Other extenuating circumstances that would impact on US World War Two dominance are a war actually happening would result in US and South Korean losses which cannot be estimated in terms of what a future political milieu would produce.  Regardless of the outcome the circumstance of going to war would allow for the possibility of a reduction in the overall regional power of the US; allow China to gain an immediate exponential geo-political and geo-strategic rise; offer an opportunity to the Russian Federation to gain regional geo-political and geo-strategic ground; include European Union involvement in political stability; and embroil other actors in asserting their regional demands. The aforementioned milieu holds the US back from a strike—pre-emptive, tactical or strategic—and whilst the ongoing  threats of Kim Jong-un destabilise the region politically, if the US thought North Korea posed an overwhelming threat to US and/or regional security it would have acted (unilaterally) earlier in the twenty-first century—possibly as early as 2002.

[1] ‘Korean War’  History.comstaff.  History.com, 2002.  http://www.history.com/topics/korean-war

[2] Gabriel Kolko.  Another Century of War?  New York: The New Press, 2002, 92 – 93.

[3] A ‘rogue nation’ is an early-twentieth century term for a nation-state ‘which acts in an unpredictable or belligerent manner towards other nations; (in later use) specifically – “rogue state”.’  See: Oxford English living Dictionary.  https://en.oxforddictionaries.com/definition/rogue_nation

[4]Realpolitik’ is posited in the notion of power and the desire and to a certain extent the ability to use it in a forum of sophisticated peers and recognized institutions.  Realpolitik is posited in, and summed up as ‘traditional power politics … Realpolitik [however] is a ‘jungle’, so to speak, where dangerous beasts roam and the strong and cunning rule, whereas under the League of Nations [now the UN] the beasts are put into cages reinforced by the restraints of international organization, i.e. into a kind of ‘zoo.’’  See: Robert Jackson and Georg Sorensen.  Introduction to International Relations. Theories and approaches.  Oxford: Oxford University Press, 2003, 38.  Italics mine.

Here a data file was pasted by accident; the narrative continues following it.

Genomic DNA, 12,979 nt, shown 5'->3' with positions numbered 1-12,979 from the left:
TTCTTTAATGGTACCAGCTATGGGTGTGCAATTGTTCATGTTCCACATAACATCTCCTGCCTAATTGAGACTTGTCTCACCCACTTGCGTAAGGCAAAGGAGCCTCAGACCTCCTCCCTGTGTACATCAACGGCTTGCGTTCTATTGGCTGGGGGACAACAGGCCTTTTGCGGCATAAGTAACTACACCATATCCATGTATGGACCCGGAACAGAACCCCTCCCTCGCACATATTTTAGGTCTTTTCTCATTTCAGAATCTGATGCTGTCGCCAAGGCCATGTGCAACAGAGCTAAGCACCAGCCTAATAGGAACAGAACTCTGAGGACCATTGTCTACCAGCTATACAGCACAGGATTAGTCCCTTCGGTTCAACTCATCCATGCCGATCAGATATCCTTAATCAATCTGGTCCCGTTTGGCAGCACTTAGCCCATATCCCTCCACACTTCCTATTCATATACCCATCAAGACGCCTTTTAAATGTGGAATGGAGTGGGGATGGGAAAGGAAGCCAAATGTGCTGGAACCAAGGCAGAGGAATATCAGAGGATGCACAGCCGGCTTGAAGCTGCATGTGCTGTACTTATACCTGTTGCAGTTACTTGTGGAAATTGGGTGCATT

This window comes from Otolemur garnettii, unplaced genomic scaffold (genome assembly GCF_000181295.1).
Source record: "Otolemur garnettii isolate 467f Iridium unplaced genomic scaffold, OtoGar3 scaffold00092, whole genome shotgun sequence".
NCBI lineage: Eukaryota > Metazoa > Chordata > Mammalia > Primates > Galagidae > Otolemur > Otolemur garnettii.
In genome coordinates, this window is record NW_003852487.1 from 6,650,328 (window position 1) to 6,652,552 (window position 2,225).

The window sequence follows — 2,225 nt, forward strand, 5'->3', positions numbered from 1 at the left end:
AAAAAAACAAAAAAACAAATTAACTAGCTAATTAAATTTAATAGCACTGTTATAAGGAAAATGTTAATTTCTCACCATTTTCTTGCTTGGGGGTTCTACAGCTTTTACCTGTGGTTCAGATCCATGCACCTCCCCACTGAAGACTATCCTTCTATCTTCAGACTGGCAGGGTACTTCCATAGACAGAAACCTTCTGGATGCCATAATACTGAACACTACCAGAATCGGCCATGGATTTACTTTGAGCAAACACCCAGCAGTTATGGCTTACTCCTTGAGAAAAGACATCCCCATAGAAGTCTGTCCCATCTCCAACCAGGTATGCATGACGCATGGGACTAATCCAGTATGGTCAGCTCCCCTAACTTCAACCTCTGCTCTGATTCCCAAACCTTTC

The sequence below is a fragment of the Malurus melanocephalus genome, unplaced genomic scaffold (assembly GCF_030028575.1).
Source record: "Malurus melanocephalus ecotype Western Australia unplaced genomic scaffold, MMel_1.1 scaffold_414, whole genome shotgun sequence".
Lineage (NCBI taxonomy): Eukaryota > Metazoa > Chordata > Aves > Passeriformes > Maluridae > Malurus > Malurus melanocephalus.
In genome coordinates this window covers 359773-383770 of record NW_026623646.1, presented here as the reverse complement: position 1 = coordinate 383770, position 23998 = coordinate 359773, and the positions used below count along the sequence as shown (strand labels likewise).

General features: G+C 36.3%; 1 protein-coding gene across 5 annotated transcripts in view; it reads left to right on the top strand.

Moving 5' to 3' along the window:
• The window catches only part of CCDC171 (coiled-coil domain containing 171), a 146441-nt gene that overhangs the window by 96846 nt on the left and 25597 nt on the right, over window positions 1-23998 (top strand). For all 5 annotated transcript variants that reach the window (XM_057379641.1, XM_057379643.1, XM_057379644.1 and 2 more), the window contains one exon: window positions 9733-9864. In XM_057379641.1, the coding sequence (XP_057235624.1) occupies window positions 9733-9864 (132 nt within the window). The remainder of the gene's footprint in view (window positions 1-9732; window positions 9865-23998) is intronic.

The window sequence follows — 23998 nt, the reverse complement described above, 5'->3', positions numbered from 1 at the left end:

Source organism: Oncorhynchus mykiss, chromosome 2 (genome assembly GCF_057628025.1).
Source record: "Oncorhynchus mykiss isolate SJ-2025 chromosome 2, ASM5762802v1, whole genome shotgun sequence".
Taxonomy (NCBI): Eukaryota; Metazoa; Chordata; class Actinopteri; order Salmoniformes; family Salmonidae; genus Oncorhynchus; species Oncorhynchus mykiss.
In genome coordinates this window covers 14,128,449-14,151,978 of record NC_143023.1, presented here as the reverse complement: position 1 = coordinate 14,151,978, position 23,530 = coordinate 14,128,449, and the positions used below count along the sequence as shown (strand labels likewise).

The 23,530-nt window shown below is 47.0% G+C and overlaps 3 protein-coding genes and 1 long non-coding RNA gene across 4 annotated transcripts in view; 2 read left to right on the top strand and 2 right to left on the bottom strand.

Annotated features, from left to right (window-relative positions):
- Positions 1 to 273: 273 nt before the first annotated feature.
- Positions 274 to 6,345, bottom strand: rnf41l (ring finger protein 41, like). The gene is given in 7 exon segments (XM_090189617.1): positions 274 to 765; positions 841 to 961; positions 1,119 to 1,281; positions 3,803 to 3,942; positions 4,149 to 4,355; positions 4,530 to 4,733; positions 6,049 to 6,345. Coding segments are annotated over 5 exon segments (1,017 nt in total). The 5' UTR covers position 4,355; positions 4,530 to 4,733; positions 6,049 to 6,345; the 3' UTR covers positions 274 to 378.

[5] Andrew Greene.  ‘North Korea threatens nuclear strike against Australia if it doesn’t stop ‘blindly toeing US line.’  ABCnews.  22 April, 2017.

http://www.abc.net.au/news/2017-04-22/north-korea-accuses-australia-of-blindly-following-the-us/8464252

[6] See: ‘Text of President Bush’s 2002 State of the Union Address.’  The Washington Post. 29, June 2002.  http://www.washingtonpost.com/wp-srv/onpolitics/transcripts/sou012902.htm

[7] The address was made on January 29, 2002. See: ‘Speeches by US presidents, 2002, George W. Bush.’ State of the Union Address Library. < http://stateoftheunionaddress.org/2002-george-w-bush>

[8] Eleanor Albert and Beina Xu.  ‘The China-North Korea Relationship.’  Council on Foreign Relations, 26 April, 2017.  http://www.cfr.org/china/chinanorth-korea-relationship/p11097

[9] Alexander Dor.  ‘North Korea’s Growing Isolation.’  5 Sept, 2015.

http://thediplomat.com/2015/09/north-koreas-growing-isolation/

[10] For a comprehensive analysis. See: Liudmila Zakharova. ‘Russia-North Korea Economic Relations.’ Joint U.S. – Korea Academic Studies. 2016, 210 – 215.

http://keia.org/sites/default/files/publications/joint_us-korea_2016_-_russia_nk.pdf

[11] ‘What is the Kaesong Industrial Complex?’ BBCnews.  10 Feb, 2016.

http://www.bbc.com/news/business-22011178

[12] ‘Charter of the United Nations.  Chapter VII—Action with respect to Threats to the Peace, Breaches to the Peace and Acts of Aggression.’ UN.org  http://legal.un.org/repertory/art39.shtml

[13] UN.org  http://legal.un.org/repertory/art39.shtml

[14] See: ‘Security Council Strengthens on Democratic Republic of Korea, Unanimously Adopting Resolution 2321 (2016).’  United Nations.  30 Nov, 2016.  https://www.un.org/press/en/2016/sc12603.doc.htm